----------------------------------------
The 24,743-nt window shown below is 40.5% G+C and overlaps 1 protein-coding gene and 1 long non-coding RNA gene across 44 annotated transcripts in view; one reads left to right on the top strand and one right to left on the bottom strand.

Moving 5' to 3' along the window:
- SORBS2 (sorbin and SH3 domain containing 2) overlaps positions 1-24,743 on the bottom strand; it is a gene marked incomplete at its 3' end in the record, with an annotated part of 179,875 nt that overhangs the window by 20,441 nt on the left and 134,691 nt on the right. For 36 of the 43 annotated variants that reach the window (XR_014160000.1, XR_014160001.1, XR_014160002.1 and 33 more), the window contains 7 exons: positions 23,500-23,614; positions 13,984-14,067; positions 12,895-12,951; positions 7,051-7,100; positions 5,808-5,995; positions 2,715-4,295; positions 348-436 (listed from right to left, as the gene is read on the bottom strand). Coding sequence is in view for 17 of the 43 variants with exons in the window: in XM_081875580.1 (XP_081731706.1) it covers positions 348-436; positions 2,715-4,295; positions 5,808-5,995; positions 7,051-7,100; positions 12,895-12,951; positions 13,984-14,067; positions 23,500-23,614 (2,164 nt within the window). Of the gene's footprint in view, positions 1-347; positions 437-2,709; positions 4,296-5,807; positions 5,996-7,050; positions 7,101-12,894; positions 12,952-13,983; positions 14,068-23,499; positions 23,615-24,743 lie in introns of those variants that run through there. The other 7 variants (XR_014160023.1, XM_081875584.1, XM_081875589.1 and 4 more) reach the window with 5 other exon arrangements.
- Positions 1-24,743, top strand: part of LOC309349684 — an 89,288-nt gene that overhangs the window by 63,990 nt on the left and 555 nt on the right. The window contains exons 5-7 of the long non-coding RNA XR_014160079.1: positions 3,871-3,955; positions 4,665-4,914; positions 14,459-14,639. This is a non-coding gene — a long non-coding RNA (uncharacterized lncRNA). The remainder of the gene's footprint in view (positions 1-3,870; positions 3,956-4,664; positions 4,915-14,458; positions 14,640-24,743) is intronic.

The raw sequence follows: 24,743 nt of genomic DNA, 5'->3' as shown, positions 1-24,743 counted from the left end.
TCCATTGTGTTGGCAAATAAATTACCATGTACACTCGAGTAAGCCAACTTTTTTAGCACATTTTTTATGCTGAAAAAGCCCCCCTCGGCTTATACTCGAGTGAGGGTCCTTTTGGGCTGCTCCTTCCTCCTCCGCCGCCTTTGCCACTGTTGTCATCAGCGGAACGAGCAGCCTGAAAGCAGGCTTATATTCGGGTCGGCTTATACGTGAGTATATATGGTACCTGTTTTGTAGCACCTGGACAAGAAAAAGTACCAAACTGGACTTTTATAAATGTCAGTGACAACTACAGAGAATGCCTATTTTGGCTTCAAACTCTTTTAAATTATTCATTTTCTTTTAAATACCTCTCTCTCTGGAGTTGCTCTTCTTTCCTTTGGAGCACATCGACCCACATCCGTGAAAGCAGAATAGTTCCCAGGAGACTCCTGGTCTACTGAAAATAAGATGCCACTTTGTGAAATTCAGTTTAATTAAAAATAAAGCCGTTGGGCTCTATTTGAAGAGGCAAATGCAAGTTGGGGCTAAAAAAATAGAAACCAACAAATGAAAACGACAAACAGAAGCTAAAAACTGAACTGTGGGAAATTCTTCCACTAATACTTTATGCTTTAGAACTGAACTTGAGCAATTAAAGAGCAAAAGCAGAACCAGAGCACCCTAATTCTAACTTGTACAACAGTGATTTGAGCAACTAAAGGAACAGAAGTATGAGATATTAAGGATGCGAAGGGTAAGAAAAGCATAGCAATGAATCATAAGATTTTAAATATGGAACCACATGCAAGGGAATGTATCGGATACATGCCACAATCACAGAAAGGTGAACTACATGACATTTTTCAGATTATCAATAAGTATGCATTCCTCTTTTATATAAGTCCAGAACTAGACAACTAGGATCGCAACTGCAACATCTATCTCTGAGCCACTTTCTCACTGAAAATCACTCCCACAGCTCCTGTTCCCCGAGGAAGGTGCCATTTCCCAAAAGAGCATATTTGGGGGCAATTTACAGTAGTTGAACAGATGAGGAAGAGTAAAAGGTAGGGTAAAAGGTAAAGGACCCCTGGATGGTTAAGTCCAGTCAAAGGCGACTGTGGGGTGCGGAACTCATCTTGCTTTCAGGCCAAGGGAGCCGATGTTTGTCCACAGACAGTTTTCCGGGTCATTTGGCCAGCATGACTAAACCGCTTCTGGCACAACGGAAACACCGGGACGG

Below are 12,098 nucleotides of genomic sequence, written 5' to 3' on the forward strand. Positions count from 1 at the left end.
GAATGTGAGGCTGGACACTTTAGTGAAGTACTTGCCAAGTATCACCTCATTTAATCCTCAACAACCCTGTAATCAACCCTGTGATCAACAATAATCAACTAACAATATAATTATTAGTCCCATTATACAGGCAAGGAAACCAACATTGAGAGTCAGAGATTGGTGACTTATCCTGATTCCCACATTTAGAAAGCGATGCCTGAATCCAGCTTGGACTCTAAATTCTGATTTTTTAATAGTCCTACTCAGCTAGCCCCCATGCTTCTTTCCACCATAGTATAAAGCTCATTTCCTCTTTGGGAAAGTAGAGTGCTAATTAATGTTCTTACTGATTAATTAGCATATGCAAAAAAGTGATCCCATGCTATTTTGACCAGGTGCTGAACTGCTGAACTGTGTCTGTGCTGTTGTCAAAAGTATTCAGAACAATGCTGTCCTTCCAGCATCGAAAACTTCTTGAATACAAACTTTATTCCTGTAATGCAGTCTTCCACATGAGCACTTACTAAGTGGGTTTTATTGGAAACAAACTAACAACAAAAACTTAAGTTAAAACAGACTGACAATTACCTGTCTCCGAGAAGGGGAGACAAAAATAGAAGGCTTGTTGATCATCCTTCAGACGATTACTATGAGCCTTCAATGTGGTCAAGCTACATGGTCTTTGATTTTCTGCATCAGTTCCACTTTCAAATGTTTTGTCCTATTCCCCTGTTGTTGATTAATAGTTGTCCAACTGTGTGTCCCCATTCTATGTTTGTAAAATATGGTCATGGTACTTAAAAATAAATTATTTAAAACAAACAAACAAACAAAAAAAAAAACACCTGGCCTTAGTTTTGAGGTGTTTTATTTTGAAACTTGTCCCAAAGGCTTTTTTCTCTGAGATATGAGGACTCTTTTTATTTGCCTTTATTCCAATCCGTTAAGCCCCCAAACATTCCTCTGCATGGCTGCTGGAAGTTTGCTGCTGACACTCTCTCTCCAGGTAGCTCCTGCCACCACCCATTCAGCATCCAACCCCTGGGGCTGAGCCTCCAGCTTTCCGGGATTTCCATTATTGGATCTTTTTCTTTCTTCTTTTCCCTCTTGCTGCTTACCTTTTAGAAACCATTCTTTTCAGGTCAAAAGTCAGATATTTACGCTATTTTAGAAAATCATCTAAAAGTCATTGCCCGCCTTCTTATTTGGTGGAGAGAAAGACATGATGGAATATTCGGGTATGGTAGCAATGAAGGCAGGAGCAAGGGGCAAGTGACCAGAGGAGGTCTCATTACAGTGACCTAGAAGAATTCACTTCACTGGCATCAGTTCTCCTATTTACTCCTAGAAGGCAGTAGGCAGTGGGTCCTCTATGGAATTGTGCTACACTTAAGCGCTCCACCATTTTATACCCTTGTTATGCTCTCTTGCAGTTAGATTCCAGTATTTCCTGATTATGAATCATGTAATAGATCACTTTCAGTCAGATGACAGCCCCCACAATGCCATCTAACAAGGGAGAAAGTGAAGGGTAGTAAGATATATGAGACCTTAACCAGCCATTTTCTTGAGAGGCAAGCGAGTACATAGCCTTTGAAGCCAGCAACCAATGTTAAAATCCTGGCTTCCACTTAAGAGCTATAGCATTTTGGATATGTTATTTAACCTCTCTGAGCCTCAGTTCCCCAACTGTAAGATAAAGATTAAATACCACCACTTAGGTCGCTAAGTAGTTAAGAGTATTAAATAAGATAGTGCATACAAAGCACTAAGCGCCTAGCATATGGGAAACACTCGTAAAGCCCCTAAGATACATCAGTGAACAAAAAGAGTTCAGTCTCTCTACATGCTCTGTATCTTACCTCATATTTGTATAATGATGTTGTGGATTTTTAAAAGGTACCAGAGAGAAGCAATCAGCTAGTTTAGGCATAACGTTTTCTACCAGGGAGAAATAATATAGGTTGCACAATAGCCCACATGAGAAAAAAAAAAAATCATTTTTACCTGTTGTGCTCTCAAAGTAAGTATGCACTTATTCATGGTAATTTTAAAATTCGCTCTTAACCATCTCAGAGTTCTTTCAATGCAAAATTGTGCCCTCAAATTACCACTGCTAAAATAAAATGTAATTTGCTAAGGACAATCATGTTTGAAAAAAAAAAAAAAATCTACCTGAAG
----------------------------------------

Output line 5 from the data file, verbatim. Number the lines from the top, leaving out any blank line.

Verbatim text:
The raw sequence follows: 24,743 nt of genomic DNA, 5'->3' as shown, positions 1-24,743 counted from the left end.